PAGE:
A new origami-inspired metamaterial uses “folding creases” to soften impact forces. It could be useful in spacecraft, cars, and more.
Engineers design space vehicles like SpaceX’s Falcon 9 to be reusable. But for that to happen, they have to stick their landings. Landing is stressful on a rocket’s legs because they must handle the force from the impact with the landing pad. One way to combat this is to build legs out of materials that absorb some of the force and soften the blow.
The paper model of the new metamaterial promotes forces that relax stresses in the chain, the researchers report in Science Advances.
“If you were wearing a football helmet made of this material and something hit the helmet, you’d never feel that hit on your head. By the time the energy reaches you, it’s no longer pushing. It’s pulling,” says corresponding author Jinkyu Yang, an associate professor of aeronautics and astronautics at the University of Washington.
Yang and his team designed this new metamaterial to have the properties they wanted.
“Metamaterials are like Legos. You can make all types of structures by repeating a single type of building block, or unit cell as we call it,” he says. “Depending on how you design your unit cell, you can create a material with unique mechanical properties that are unprecedented in nature.”
The researchers turned to the art of origami to create this particular unit cell.
“Origami is great for realizing the unit cell,” says coauthor Yasuhiro Miyazawa, an aeronautics and astronautics doctoral student. “By changing where we introduce creases into flat materials, we can design materials that exhibit different degrees of stiffness when they fold and unfold. Here we’ve created a unit cell that softens the force it feels when someone pushes on it, and it accentuates the tension that follows as the cell returns to its normal shape.”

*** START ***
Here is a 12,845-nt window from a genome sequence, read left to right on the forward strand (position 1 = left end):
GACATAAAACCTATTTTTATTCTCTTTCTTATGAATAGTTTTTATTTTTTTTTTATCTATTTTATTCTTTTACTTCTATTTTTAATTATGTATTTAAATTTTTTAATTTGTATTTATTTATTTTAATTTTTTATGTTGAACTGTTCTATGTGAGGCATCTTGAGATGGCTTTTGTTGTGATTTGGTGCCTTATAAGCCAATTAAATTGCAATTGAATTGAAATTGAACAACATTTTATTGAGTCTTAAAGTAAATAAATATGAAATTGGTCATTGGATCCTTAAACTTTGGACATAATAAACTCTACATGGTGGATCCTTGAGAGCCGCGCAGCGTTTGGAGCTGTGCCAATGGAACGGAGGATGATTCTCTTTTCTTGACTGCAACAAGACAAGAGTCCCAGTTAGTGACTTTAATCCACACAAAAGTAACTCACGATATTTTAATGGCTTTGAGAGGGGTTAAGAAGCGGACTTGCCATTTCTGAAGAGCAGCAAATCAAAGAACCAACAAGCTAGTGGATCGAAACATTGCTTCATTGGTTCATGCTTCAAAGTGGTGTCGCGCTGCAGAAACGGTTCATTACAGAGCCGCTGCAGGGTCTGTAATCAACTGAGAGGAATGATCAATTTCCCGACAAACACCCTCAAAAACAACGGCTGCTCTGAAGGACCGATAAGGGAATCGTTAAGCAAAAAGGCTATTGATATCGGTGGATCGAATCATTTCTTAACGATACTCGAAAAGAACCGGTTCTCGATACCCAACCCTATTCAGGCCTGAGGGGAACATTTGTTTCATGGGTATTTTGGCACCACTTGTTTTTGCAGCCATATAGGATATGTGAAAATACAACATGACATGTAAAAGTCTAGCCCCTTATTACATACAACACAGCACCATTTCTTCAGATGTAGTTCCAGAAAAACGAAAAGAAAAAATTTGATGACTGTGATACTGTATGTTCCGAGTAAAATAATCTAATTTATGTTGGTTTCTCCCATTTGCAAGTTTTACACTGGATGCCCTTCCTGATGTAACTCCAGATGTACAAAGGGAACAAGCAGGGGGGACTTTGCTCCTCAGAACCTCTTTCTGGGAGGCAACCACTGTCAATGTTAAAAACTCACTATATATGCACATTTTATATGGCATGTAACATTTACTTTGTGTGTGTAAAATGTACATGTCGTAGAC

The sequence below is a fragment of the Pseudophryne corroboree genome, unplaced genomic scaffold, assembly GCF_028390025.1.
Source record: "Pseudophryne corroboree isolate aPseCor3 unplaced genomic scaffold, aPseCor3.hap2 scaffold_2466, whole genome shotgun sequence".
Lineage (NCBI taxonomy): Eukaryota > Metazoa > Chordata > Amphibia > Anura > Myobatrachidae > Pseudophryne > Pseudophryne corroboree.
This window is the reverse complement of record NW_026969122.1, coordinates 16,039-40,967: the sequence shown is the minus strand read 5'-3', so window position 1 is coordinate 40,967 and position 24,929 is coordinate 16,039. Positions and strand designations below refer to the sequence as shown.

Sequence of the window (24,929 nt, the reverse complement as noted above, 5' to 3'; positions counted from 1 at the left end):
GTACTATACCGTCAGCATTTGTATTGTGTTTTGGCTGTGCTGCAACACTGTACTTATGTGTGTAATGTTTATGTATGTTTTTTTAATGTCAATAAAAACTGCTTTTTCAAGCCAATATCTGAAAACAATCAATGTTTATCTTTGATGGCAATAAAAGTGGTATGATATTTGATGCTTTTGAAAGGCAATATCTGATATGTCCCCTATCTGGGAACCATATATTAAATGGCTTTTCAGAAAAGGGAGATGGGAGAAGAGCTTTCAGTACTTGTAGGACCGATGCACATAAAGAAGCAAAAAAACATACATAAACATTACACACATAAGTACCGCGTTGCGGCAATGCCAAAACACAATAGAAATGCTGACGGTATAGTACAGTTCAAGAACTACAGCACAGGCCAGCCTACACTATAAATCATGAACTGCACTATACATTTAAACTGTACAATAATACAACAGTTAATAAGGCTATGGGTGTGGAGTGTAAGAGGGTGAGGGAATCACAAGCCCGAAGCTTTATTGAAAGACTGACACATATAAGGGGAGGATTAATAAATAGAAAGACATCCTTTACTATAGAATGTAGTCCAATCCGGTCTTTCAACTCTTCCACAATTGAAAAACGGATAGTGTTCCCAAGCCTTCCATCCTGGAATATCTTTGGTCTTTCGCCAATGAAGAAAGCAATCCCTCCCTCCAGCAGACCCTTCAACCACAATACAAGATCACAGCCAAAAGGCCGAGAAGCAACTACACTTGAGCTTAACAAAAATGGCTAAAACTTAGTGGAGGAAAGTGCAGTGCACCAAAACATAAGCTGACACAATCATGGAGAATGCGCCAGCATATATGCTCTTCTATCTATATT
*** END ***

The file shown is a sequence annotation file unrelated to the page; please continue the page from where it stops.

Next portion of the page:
Just like origami, these unit cell prototypes are made out of paper. The researchers used a laser cutter to cut dotted lines into paper to designate where to fold. The team folded the paper along the lines to form a cylindrical structure, and then glued acrylic caps on either end to connect the cells into a long chain.
Testing the origami cells
The researchers lined up 20 cells and connected one end to a device that pushed and set off a reaction throughout the chain. Using six GoPro cameras, the team tracked the initial compression wave and the following tension wave as the unit cells returned to normal.
The chain composed of the origami cells showed the counterintuitive wave motion: Even though the compressive pushing force from the device started the whole reaction, that force never made it to the other end of the chain.
Instead, the tension force replaced it as the first unit cells returned to normal and propagated faster and faster down the chain. So the unit cells at the end of the chain only felt the tension force pulling them back.
“Impact is a problem we encounter on a daily basis, and our system provides a completely new approach to reducing its effects. For example, we’d like to use it to help both people and cars fare better in car accidents,” Yang says.
“Right now it’s made out of paper, but we plan to make it out of a composite material. Ideally, we could optimize the material for each specific application.”
Additional coauthors are from the University of Pennsylvania, Bowdoin College, and the University of Massachusetts. The National Science Foundation, the Office of Naval Research, and the Washington Research Foundation funded the work.
Source: University of Washington